The design department here at Ooligan is in charge of two important processes in the production of our books: cover design and interior design. While the cover design process is quite exciting—involving lovely color palettes, gorgeous fonts, and bold ideas—the interior design process is decidedly more technical: it’s concerned with reliable fonts and a clean layout, because good interior design is often invisible to the reader. It’s only when interior designs break from what we are used to that we notice them. This can happen in two vastly different ways: a design that frustrates our ease of reading, or a design that enhances our reading experience through visual elements such as photos, illustrations, or even the creative formatting of different aspects of the text.
There are countless examples of beautifully designed illustrated interiors with varying levels of complexity. The most common types of illustrated interiors include some kind of artwork or photographs to illustrate the text. An interior design might take a more classic approach to incorporating photographs or illustrations—working with the pre-established grid layout of a page spread—or it might spread to the edges of the page, such as in an art or photography book. When it comes to creating photographic or illustrated interiors, publishers’ main concerns are the quality of the printing and the content of the images.
While we typically think of illustrated interiors as belonging to the realm of children’s books and nonfiction categories such as cooking, photography, and art, there is a small category of fiction that utilizes illustration and formatting in a way that is different from the traditional categories above. In children’s books, we use art as entertainment but also as a learning tool—it aids imagination and word association. In nonfiction books, we use it for visual appeal as well, but there is also an informational aspect to it; for example, in cookbooks, we want to know what the recipe will look like before we try it out ourselves. In fiction—including genres like sci-fi, fantasy, literary fiction, and young adult—stories don’t require much imagery beyond the cover art. The reading level of the audience for these genres is higher, and the stories can rely solely on the imagination of the reader because the words tell us everything we need to know.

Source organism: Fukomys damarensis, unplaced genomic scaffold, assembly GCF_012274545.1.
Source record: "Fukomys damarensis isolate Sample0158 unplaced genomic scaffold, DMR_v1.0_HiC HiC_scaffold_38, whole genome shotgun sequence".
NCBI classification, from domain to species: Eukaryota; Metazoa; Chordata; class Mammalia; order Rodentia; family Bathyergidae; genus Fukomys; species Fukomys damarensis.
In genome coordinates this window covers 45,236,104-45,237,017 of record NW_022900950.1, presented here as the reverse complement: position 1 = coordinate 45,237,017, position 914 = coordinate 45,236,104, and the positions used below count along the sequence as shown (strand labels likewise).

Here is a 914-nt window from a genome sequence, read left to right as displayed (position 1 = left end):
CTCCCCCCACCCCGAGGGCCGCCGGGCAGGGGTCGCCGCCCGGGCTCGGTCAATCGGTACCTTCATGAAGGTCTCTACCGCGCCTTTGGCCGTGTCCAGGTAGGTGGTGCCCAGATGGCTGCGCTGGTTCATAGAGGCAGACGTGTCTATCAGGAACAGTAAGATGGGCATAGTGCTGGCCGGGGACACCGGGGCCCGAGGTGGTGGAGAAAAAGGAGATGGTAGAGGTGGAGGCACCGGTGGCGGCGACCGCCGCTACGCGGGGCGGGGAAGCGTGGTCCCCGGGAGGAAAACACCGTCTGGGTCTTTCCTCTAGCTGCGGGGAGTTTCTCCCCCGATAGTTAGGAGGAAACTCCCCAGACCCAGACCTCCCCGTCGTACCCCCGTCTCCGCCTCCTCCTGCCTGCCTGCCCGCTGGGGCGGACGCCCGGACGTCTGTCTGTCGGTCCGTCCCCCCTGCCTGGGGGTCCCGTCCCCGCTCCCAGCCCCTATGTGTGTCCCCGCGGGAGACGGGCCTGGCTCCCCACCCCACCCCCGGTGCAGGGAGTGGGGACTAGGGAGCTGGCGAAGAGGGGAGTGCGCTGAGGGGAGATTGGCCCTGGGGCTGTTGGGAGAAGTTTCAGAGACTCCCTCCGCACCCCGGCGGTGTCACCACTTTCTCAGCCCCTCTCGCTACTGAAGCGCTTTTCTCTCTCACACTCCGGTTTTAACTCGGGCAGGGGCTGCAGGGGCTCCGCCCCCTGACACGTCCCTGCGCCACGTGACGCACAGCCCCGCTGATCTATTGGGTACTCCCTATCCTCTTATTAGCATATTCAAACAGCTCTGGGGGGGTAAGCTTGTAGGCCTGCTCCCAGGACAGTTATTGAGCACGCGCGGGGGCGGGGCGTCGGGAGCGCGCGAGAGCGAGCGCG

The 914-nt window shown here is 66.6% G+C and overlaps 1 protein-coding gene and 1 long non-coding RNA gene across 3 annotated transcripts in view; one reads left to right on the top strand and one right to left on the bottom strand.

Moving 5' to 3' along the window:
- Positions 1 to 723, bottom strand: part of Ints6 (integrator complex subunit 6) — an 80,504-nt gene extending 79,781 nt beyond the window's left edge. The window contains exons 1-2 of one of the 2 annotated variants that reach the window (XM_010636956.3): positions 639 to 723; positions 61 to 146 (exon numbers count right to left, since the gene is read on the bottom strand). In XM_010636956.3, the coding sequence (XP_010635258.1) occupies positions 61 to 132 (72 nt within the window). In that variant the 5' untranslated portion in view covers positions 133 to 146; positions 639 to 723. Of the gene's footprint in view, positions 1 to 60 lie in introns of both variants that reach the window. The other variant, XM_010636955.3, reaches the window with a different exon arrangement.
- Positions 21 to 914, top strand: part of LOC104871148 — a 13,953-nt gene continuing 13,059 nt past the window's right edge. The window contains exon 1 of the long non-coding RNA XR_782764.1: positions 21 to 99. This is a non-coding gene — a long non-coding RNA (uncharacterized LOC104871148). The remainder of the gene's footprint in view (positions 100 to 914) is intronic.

But sometimes when a story breaks the traditional rules—by, for example, skipping around in time or being told by more than one narrator—the conventional layout of a book interior is not enough: visual design is necessary to help it make sense. This is similar to how we need the layout of social media sites like Facebook and Twitter in order to make sense of the content of a person’s post; we wouldn’t read what was on Twitter if everything was plain text. Thus, books with unconventional narrative elements rely on the interior design to tell part of the story or to add to it in some way. It’s a subtle difference from traditional illustrated interiors, but one that matters immensely—like the difference between labeling a picture of a heart with the word “heart” and labeling it with the word “love.”
Though there are certainly many different examples across genres, some of my favorite illustrated unconventional books include Amie Kaufman and Jay Kristoff’s The Illuminae Files—a sci-fi trilogy (Illuminae, Gemina, and Obsidio) that tells its story through a series of found documents, transcripts, and comics by YA author Marie Lu—and Brian Selznick’s Wonderstruck, a middle-grade title that is told half in pictures and half in words, has two alternating narrators from different time periods, and features Selznick’s breathtaking pencil illustrations.
Ooligan’s upcoming October 2019 title, Odsburg, will follow in the footsteps of these nonlinear narratives, as it is a collection of found documents relating to the fictional town of Odsburg, Washington, compiled by the world’s first and only socio-anthropo-lingui-lore-ologist, one Wallace Jenkins-Ross. In light of various clues—from mysterious audio recordings to curious ephemera provided by the residents that Jenkins-Ross meets around town—it is increasingly clear that something isn’t quite right. From the very first week after we acquired Odsburg, we knew that there was huge potential for this book to bend the traditional conventions of interior book design. And, unlike with our other titles, whose interiors are almost exclusively completed by one designer with oversight from the design manager, the interior of Odsburg has been an immensely collaborative effort on the part of several different designers as we have worked to create a host of peculiar found documents described, recorded, and collected by Jenkins-Ross.
Not only have we been making decisions about how to design many of the found documents, but we have also been figuring out how to portray the physicality of these documents, many of which are crumpled, wet, folded, and torn when Jenkins-Ross finds them. This is where the photographic and illustrated aspect of our interior has come into play. To achieve the right effect, our design team has experimented with photocopying and finding different kinds of materials, paper samples, writing tools, and fonts.
Odsburg will be published in October 2019! We can’t wait for you to experience it for yourself.